Currency Corner: the New Zealand dollar vs the Japanese yen

New Zealand dollar coins and banknotes © Getty Images
The New Zealand dollar has been trending in one direction for many years.

In Currency Corner this week I thought I’d do something similar to last week – pluck a currency pair at random and see where it takes us.

So, for no other reason than that they are two of the most distant currencies from the UK geographically, I’m going to look at the New Zealand dollar (the “kiwi”) and the Japanese yen.

These are two currencies that I hardly track. The beauty of that is that I carry no bias into my analysis. It is based on price action and price action alone.

So let’s start with a very long-term chart for context. Here we see ten years of Kiwi dollar/yen action.

Chart of New Zealand dollar vs Japanese yen

Note: this is how many yen there are to the Kiwi dollar. So when the chart is falling, the yen is strengthening, as there are fewer yen to the dollar. (For clarity’s sake whenever I say dollar now in this piece, I’m talking about the New Zealand dollar – not any of the more celebrated imposters).

Straight away you can see how this pair tends to trend in one direction for many years.

The low for the dollar (or alternatively, the high for the yen) came at the turn of the century at around about ¥43. We then got a seven-year bull market in the dollar, that took us all the way to 20-year highs at ¥96 in 2007.

The financial crisis came in 2008, and the Kiwi dollar collapsed with it. Those seven years of gains were given back in less than two, and in 2009 the dollar hit a low of ¥46.

It’s worth noting, by the way, that the peak in this pair came in July 2007 (which marked the point when the credit crunch kicked off in earnest, a prelude to the events of 2008). I remember that month very clearly for an article in The Times, in which James Harding described a test match at Lords, in which the crowd had been “gripped by a communal sense of the jitters”.

July 2007 was the beginning of the end – and this pair clearly marked that.

Given the remarkable soothsaying qualities this currency pair would appear to have, perhaps we should follow it more closely.

So what is the yen/kiwi pair saying now?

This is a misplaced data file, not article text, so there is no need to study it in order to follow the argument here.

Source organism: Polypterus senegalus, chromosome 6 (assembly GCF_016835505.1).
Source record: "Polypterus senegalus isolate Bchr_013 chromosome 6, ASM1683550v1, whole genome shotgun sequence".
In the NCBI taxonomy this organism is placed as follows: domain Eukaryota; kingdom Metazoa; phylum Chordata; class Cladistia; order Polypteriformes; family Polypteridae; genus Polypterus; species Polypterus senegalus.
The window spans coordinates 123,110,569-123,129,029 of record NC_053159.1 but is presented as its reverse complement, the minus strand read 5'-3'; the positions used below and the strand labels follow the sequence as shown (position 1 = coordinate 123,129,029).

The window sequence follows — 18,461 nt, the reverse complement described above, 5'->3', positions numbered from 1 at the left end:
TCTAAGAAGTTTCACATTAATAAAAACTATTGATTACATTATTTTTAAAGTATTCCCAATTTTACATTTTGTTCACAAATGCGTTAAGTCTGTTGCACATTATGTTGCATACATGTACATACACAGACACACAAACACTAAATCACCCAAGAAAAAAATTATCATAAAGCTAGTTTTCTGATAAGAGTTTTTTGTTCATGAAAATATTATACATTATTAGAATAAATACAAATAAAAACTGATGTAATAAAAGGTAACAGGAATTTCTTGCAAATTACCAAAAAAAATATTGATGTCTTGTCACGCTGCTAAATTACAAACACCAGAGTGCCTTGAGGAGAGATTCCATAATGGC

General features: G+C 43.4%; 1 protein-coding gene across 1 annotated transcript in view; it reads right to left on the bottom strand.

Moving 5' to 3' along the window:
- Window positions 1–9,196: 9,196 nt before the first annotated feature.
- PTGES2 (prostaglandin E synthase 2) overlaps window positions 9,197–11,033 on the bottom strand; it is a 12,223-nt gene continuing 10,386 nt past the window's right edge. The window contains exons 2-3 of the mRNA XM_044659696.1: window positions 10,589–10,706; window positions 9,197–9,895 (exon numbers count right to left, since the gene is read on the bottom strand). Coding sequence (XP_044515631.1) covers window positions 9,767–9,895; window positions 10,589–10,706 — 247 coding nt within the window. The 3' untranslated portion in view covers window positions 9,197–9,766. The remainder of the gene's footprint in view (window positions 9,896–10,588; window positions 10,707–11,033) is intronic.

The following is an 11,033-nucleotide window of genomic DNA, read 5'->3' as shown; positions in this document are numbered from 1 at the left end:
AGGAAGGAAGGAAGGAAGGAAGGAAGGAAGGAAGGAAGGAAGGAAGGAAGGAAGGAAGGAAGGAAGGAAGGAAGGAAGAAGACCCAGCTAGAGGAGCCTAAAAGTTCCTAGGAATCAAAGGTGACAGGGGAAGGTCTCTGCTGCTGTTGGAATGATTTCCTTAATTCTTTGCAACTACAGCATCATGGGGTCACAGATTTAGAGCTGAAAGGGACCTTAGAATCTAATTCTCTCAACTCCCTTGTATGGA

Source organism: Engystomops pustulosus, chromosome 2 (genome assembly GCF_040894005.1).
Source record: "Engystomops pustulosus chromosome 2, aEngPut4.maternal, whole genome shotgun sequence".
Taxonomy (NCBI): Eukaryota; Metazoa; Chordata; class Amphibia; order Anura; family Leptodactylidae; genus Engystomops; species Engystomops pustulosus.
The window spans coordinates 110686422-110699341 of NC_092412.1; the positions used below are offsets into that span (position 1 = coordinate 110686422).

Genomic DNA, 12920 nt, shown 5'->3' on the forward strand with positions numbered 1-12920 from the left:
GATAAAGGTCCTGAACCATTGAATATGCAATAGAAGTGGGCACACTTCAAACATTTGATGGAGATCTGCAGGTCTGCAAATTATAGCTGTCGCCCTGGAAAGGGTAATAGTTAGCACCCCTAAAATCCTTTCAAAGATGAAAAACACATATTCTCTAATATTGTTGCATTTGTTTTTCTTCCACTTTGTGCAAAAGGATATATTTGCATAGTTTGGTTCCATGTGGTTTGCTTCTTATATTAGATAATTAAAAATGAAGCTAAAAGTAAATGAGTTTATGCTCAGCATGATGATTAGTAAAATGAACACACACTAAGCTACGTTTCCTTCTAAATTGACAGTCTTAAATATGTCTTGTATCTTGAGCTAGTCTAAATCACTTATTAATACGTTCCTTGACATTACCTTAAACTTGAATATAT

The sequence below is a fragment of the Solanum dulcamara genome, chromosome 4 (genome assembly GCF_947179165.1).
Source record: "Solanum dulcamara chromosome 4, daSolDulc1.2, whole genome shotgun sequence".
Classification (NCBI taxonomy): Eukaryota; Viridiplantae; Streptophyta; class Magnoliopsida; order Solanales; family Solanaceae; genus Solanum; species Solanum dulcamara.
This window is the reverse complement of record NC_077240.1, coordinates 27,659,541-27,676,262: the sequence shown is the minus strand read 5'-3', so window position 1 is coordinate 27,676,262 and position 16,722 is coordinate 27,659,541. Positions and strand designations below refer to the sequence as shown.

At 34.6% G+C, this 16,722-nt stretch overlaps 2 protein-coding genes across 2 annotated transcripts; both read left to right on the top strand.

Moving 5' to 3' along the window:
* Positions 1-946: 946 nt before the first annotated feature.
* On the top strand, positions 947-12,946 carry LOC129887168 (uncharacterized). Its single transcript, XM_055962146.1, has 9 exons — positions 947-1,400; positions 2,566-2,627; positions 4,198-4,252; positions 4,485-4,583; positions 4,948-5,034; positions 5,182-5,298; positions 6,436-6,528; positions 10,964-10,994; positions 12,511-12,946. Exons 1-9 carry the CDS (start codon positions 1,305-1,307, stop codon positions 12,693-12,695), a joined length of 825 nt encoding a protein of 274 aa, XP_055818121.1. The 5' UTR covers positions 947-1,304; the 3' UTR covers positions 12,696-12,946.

From 2009 we got another multi-year bull trend in the Kiwi dollar which took us to 2015 and ¥93 – slightly lower than the 2007 peak.

Since then the trend has been down. The yen has been strengthening. We are some four-and-a-half years into a trend that seems to be pointing lower, and sits currently somewhere in the middle of that 20-year range at ¥67.

I have defined that trend with the red lines on the chart above. That would be what is known as a “falling wedge” pattern.

A break out of, and above, the falling wedge pattern is supposed to be bullish, but we are a long way from that. We are at the bottom of the range not the top, so the wedge is a long way from being complete.

In any case, I have, over the years, never set too much store by wedges. I have found them to be unreliable. If there are any wedge fans in the readership, I apologise for the slur.

Zooming in to a two-year chart, we can see that the trend is very much down.

Chart of New Zealand dollar vs Japanese yen

The price is pointing down, and the moving averages are sloping down as well. The latest in a long line of sell signals came in April (if you want to understand in detail why this was a sell signal, you can read about my trend-following system here).

So, currently, we are on a sell signal. But the market is so extended that I would be cautious about selling the dollar here. If anything, I would bet against the trend and a rally back to ¥70 or ¥72. But that would be going against the trend – which is a dangerous thing to do in forex.

That said, another reason not to sell, is that this pair has proved choppy in the past in the ¥60s.

All in all, I would file this under “watch this space” – look to sell rallies – rather than an immediate must-sell-now trade.

But one thing’s for sure: the yen is in a bull market and the Kiwi dollar is in a bear market. That’s your bottom line.